Amar’e Stoudemire’s ceiling was immeasurable when he first entered the NBA and began establishing himself as an elite power forward.
But all these years — and knee surgeries — later, Stoudemire’s ceiling, as determined by the Knicks’ medical staff with some input from Mike Woodson, is the same as your standard television sitcom: 30 minutes. Think of Stoudemire now as a “Seinfeld” rerun with a better jump shot but not quite as funny.
“That’s fine,” Stoudemire said of the minutes restriction. “I have no problem with it at all.”
Stoudemire has been the consummate professional and teammate since returning in January from knee surgery and accepting a significantly reduced role. Despite having started 624 of 641 games in his career before this year, Stoudemire has come off the bench in 23 games this season. He is averaging 22.8 minutes and has gone over 25 minutes only eight times.
“Thirty minutes is the max, he knows that,” Woodson said as his team prepared for Wednesday’s game against the Golden State Warriors.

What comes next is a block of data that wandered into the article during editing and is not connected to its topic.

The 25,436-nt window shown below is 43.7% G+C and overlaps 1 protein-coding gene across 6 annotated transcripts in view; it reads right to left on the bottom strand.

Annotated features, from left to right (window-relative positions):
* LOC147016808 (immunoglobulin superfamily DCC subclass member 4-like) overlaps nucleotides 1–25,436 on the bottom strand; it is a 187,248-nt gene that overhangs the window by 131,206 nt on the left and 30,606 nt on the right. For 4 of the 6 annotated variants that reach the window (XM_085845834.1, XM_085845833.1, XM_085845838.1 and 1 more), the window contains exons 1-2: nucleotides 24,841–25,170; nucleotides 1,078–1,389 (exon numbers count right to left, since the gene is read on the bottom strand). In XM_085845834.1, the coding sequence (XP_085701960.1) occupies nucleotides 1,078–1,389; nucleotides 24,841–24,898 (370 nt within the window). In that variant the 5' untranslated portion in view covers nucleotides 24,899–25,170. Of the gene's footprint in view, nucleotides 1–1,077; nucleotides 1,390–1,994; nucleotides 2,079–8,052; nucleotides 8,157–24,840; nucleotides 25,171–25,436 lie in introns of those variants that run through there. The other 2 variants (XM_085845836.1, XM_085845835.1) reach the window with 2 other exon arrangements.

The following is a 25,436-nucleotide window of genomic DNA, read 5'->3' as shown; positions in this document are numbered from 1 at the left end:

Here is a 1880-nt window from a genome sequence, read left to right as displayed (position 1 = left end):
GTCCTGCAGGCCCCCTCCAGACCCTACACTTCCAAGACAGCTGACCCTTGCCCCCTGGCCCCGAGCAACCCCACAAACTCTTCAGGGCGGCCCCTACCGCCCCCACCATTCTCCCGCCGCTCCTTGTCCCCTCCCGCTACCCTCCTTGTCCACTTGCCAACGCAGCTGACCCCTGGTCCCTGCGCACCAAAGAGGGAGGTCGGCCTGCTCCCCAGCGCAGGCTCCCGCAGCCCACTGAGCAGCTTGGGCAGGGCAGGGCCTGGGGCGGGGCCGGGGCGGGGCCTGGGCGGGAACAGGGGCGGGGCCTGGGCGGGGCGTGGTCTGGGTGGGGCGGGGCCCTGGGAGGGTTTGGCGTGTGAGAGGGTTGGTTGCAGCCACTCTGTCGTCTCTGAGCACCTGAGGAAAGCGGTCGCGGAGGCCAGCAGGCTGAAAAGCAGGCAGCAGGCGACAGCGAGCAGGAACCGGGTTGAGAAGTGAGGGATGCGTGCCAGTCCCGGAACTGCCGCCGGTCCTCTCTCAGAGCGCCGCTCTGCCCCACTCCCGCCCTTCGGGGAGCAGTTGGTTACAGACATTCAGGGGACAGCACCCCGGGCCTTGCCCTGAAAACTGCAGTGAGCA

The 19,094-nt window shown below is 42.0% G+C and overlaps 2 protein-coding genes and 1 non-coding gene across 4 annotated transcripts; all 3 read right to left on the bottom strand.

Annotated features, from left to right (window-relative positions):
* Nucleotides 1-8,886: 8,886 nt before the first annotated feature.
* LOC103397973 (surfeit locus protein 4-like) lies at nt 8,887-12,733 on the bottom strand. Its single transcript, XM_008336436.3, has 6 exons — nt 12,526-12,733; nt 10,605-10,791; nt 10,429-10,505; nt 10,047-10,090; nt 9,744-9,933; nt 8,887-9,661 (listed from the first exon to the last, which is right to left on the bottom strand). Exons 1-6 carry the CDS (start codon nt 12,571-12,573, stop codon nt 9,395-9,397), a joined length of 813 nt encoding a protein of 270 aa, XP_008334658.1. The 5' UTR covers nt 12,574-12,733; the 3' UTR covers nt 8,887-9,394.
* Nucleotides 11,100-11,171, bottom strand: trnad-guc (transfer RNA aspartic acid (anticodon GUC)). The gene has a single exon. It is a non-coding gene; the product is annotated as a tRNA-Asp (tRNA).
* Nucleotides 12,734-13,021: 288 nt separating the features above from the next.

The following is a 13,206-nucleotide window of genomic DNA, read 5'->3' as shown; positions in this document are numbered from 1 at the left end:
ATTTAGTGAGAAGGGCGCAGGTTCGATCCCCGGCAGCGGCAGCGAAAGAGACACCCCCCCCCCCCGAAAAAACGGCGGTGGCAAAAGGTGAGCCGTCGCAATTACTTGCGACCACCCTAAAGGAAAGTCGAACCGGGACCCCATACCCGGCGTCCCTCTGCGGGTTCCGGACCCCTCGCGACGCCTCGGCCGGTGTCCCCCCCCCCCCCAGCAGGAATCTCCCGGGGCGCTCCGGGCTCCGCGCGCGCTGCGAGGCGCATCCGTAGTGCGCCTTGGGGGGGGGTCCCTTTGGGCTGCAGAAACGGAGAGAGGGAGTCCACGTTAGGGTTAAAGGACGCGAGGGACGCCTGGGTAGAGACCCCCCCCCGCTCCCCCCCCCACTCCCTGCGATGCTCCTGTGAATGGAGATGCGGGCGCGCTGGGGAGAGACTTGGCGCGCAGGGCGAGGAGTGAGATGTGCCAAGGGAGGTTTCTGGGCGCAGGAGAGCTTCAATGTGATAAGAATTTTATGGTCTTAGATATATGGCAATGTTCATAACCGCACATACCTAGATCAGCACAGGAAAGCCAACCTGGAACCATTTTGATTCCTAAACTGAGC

“I think a lot of things can be done in 30 minutes. I’m ecstatic. I look at it in the long run his minutes are limited to 30 and if he is talking about extending his career I think it’s a great position to be in.”
The Amar’e Rule is a concession to Stoudemire’s knees, which the Knicks knew were damaged when they signed him to a five-year, $100 million contract in the summer of 2010. In fact, Stoudemire has been deemed such a medical risk that his contract is not insured.
The Knicks have every reason and right to do all they can to keep Stoudemire healthy and productive during the length of his contract. It also allows Woodson to limit the amount of time Anthony and Stoudemire play together since that combination hasn’t translated into- wins since Anthony was acquired two years ago.


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